"It was perceived to be quite a successful day," Daigle said. "It was an amazing display of cross-industry participation.... It's an important step in the Internet's progress. We are running out of IPv4 addresses, and IPv6 is definitely the way to move forward to make sure the Internet is a platform for innovation."
Yahoo said it only had to make one minor adjustment to its website for traffic optimization as a result of World IPv6 Day.
"Yahoo is very excited about how smoothly World IPv6 Day went for everybody. It's a great testament to the preparation that went into this event," said Jason Fesler, an IPv6 architect at Yahoo. "The early data says there is minimal risk to pushing forward."
Akamai and Limelight also said they were stepping up their efforts toward full, commercial-grade support of IPv6 due to the success of World IPv6 Day.
"We're going to look at the data for IPv6 usage and use that to improve our services," said Andy Champagne, director of engineering at Akamai, which had 30 customers participate in World IPv6 Day using its beta IPv6 service. "Then we are going to work with our customers to roll out IPv6."
Tom Coffeen, director of global network architecture for Limelight, said it had IPv6-enabled every server on its network for World IPv6 Day and that it had encountered only minor issues that involved some routing policy changes.
"We were surprised and pleased to see no bugs. The few issues we did encounter were quickly resolved," Coffeen said. "We had many customers choosing to stay IPv6-enabled going forward. We're ready to move to an opt-out model for our customers, where they have to request no IPv6 availability."
Despite these successes, World IPv6 Day participants conceded that IPv6 still has a long way to go before it approaches the ubiquity of IPv4.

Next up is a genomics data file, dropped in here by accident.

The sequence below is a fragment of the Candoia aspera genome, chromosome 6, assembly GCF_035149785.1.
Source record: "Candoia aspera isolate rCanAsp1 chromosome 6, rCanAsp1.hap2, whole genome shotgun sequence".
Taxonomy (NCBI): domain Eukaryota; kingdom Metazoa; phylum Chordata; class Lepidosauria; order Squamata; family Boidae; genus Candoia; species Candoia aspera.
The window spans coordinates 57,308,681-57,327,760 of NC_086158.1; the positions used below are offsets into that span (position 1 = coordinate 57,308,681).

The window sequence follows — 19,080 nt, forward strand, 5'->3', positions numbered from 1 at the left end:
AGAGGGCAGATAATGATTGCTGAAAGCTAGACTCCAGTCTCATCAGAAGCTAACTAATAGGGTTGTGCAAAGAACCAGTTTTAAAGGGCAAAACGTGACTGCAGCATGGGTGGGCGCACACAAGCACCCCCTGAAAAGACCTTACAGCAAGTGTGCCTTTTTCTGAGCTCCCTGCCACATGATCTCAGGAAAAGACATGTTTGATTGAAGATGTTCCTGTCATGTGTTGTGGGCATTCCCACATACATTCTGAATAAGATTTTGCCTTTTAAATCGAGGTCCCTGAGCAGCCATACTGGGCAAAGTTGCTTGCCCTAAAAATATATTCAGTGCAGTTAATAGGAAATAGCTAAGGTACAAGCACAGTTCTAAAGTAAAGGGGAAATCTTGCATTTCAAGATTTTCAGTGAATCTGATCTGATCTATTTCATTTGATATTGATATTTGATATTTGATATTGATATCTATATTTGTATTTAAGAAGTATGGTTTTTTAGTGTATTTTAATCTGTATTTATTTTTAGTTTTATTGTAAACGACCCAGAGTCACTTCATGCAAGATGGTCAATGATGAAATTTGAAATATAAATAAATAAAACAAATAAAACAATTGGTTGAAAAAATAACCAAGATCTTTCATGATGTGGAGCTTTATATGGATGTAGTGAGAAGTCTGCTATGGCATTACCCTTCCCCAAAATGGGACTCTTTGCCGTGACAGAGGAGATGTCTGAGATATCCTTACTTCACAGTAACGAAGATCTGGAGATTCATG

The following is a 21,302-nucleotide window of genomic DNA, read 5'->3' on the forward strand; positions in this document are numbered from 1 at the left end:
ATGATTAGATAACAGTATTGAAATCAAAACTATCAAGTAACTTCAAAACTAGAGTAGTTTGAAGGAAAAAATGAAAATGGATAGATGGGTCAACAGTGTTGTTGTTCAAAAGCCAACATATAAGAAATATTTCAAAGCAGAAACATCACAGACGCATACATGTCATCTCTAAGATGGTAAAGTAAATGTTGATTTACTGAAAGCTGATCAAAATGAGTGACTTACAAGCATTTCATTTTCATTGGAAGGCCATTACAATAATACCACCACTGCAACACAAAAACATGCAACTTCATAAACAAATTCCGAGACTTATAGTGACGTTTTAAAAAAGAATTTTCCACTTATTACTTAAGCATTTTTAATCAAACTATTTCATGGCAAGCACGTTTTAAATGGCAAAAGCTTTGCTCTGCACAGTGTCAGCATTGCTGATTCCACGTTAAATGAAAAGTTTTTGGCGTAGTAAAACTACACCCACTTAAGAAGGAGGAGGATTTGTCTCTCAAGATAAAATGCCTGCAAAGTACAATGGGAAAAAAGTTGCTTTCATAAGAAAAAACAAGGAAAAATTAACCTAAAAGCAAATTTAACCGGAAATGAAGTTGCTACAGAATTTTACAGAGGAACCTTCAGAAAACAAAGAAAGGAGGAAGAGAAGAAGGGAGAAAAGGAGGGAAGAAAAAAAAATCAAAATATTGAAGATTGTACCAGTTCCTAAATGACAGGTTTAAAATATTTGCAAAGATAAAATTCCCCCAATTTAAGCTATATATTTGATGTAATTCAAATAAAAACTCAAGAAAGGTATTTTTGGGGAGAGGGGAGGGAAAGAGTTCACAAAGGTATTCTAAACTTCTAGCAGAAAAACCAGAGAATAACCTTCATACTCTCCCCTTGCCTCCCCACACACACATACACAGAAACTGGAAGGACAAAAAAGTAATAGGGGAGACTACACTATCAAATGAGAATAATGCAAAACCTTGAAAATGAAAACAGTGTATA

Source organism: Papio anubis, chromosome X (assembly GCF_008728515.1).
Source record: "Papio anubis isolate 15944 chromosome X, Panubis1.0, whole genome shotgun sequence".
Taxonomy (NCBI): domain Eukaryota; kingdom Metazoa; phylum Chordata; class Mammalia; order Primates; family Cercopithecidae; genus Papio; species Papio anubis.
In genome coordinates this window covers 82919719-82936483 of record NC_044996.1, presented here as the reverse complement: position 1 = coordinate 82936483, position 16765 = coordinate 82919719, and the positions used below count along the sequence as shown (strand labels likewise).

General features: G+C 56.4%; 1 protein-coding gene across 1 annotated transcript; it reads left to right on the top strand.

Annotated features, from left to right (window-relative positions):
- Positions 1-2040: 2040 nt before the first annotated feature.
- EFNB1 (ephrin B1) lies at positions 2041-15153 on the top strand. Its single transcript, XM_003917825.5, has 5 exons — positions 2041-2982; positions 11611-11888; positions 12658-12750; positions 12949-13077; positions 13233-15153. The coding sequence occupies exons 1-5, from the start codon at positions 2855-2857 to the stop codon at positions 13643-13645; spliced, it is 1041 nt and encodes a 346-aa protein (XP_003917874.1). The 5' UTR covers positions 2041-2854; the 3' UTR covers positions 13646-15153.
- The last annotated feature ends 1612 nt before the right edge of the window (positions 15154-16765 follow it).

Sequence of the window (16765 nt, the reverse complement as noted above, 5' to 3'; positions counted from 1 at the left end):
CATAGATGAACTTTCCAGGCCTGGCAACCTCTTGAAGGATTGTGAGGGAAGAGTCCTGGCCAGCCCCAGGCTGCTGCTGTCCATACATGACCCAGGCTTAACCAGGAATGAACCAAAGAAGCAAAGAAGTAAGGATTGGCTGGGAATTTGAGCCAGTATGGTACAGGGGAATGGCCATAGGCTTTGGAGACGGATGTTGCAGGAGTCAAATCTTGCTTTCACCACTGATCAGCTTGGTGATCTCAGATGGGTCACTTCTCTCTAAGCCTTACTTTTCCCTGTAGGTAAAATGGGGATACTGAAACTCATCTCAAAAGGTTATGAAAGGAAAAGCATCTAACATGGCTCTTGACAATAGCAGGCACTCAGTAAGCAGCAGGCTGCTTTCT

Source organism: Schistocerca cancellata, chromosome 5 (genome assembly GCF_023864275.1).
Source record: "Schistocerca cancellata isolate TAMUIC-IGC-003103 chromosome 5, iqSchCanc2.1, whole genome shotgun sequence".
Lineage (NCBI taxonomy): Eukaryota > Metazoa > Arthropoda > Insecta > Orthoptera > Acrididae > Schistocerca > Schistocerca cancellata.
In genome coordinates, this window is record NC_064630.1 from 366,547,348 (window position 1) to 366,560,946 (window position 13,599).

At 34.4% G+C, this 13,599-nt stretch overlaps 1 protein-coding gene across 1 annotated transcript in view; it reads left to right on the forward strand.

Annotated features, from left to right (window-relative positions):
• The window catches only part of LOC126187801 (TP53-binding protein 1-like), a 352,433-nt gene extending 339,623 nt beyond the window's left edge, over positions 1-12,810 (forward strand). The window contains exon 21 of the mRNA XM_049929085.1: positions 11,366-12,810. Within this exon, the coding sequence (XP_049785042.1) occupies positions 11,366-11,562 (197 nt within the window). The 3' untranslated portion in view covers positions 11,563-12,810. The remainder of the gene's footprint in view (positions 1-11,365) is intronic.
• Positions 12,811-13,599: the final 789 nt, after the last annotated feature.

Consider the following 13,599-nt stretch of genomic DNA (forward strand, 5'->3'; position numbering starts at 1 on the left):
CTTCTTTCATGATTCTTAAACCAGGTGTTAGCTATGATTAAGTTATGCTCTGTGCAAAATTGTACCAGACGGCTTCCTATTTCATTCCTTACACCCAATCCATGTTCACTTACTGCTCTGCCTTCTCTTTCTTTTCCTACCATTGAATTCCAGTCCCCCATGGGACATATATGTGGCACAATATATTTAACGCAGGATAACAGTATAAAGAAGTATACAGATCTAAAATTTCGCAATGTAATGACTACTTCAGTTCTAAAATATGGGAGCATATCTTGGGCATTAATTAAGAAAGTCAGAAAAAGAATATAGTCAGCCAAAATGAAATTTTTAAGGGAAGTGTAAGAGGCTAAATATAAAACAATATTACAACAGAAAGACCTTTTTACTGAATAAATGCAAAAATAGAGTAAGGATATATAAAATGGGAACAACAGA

Colitti said Google estimates that only 0.3 percent of its users have adopted IPv6. He said it was too early to determine how many of its users suffered from broken IPv6 connections; estimates prior to World IPv6 Day put IPv6 brokenness at 0.03 percent to 0.05 percent of Internet users.
Similarly, Lee said that Facebook estimates that about 0.2 percent of its users were able to reach the website via IPv6.
"Once the world gets to about 1 percent adoption [of IPv6], then this will be for real," Lee said. "That's the initial mass that you need to have for global adoption."
Content providers are migrating to IPv6 because the Internet is running out of addresses using IPv4. The free pool of unassigned IPv4 addresses expired in February, and in April the Asia Pacific region ran out of all but a few IPv4 addresses being held in reserve for startups. The American Registry for Internet Numbers, which doles out IP addresses to network operators in North America, says it will deplete its supply of IPv4 addresses this fall.
IPv4 uses 32-bit addresses and can support 4.3 billion devices connected directly to the Internet, but IPv6 uses 128-bit addresses and can connect up a virtually unlimited number of devices: 2 to the 128th power. IPv6 offers the promise of faster, less-costly Internet services than the alternative, which is to extend the life of IPv4 using network address translation devices.
Read more about lan and wan in Network World's LAN & WAN section